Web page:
Kefir mustache
Kefir. It does a body good.

So how exactly do we consume it? As a Turk, drinking this straight chilled with a little salt comes naturally to me (as the taste reminds me of ayran, our national yogurt drink). My little boy has been downing it this way from about six months old. Another great way to enjoy it is smoothies. Add any combination of frozen berries, mangoes, bananas, dates, honey, and a few raw egg yolks (from free-range hens) to a few cups of kefir, and you’ve got an extremely nutritious and delicious drink. You can also strain it with some muslin cloth and get something closer to lebneh. The liquid that remains is whey which has loads of kitchen uses (like properly preparing legumes as in this beef chili recipe) so make sure to freeze it in ice cube trays.

I hope I have convinced you to try making your own milk kefir! Once you find yourself some grains, it really is a no-brainer.


Dom’s Kefir-Making in-site – vast repository of information on all things kefir

Wild Fermentation – Sandor Ellix Katz is the authority on all things fermentation, kefir and otherwise

Cultures for health – this is a US website that sells all kinds of material for making your own ferments where there is also lots of information on home culturing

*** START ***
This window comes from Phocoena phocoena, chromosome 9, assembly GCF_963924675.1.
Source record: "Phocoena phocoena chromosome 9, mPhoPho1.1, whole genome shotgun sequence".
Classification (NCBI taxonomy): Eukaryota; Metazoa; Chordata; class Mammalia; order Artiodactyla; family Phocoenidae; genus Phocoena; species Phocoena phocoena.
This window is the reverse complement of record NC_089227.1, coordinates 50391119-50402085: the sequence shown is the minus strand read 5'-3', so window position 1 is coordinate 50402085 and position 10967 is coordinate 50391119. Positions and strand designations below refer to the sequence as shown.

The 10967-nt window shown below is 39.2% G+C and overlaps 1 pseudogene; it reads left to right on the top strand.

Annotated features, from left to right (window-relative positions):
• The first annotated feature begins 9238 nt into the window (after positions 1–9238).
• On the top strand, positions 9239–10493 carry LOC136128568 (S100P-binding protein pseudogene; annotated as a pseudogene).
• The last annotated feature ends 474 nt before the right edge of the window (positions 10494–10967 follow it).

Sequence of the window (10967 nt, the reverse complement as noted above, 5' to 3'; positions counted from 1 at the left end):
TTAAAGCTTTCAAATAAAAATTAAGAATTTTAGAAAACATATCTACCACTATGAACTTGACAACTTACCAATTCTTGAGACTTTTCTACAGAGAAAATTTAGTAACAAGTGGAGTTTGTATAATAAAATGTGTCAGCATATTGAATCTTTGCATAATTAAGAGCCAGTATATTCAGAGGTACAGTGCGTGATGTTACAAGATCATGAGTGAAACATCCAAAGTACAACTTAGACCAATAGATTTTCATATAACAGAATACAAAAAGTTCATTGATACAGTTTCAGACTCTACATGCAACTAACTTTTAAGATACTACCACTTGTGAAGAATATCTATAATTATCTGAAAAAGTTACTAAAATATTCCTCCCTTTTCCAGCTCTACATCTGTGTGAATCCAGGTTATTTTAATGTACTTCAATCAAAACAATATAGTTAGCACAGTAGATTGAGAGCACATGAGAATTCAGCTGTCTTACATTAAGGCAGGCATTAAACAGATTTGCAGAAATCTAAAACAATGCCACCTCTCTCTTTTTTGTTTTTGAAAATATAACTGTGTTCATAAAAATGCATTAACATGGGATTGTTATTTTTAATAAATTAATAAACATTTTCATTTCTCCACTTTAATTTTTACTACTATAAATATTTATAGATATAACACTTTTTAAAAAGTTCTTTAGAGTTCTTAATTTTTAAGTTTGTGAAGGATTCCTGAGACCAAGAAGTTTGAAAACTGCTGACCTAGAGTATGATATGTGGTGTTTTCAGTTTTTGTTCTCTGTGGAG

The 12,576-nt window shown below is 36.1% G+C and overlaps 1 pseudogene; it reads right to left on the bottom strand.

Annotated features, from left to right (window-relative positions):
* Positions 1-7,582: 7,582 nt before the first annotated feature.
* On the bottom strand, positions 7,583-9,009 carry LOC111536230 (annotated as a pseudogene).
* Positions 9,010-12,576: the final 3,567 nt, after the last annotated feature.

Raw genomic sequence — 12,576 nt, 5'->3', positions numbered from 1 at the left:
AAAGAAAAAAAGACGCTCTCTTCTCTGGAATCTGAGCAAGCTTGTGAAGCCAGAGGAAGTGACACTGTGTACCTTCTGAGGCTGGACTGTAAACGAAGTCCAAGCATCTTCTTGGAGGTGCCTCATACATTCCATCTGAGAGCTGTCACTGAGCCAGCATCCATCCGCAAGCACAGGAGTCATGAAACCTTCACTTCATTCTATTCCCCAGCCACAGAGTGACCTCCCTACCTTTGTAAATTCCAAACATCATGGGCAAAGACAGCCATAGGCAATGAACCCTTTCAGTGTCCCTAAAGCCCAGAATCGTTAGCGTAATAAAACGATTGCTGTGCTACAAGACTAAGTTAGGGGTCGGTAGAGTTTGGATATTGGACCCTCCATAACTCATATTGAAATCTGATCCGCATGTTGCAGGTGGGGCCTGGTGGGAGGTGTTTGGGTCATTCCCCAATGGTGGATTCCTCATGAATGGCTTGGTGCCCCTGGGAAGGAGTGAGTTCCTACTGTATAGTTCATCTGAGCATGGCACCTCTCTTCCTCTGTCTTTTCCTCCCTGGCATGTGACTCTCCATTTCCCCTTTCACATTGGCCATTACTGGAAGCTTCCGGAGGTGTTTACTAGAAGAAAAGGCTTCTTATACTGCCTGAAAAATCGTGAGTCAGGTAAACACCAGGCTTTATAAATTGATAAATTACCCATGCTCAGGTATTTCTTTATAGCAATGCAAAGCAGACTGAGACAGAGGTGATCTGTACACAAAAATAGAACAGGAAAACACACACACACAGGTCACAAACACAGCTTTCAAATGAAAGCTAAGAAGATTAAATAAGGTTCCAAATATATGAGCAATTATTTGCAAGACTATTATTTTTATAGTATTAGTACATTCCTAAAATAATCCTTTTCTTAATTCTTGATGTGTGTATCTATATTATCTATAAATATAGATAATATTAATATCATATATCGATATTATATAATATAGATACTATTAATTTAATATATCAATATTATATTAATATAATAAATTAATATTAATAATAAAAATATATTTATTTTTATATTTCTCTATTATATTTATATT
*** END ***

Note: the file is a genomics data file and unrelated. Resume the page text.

Nourished Kitchen’s article on milk kefir

How to make milk kefir

How to make milk kefir


  • 1-2 tablespoon milk kefir grains
  • 1 liter fresh organic milk (I like the Bernard Gaborit raw or fresh milk)
  • A glass jar with lid (at least 1.5-liter in volume)
  • Stainless steel or plastic strainer


  1. Add the kefir grains at the bottom of your jar. Add the milk and stir.
  2. Place jar at room temperature in a dark spot and stir at least once in the next 24 hours. The kefir will be ready between 24 and 36 jours, and it's really up to your individual taste. A shorter fermentation will result in a milder kefir whereas the longer it stays, the more pungent it will become.
  3. When you are happy with the results, strain the liquid to separate the grains. At this point, you can use the grains to start a new batch right away or place them in a small glass jar, cover with fresh milk and store in the refrigerator.
  4. Put the strained liquid kefir in a clean glass container. At this point, you can place it in the fridge or keep it for another 24 hours at room temperate with the lid sealed. This will result in a more fizzy kefir.


If you're keeping the kefir grains inactive in the fridge for a while, make sure to change out the milk every week (although they are very forgiving if you forget to do this regularly).

You can serve milk kefir to baby from 6 to 8 months of age. It is more digestible than regular milk. You can also make it with other animal milks like goat or sheep if you can get your hands on it.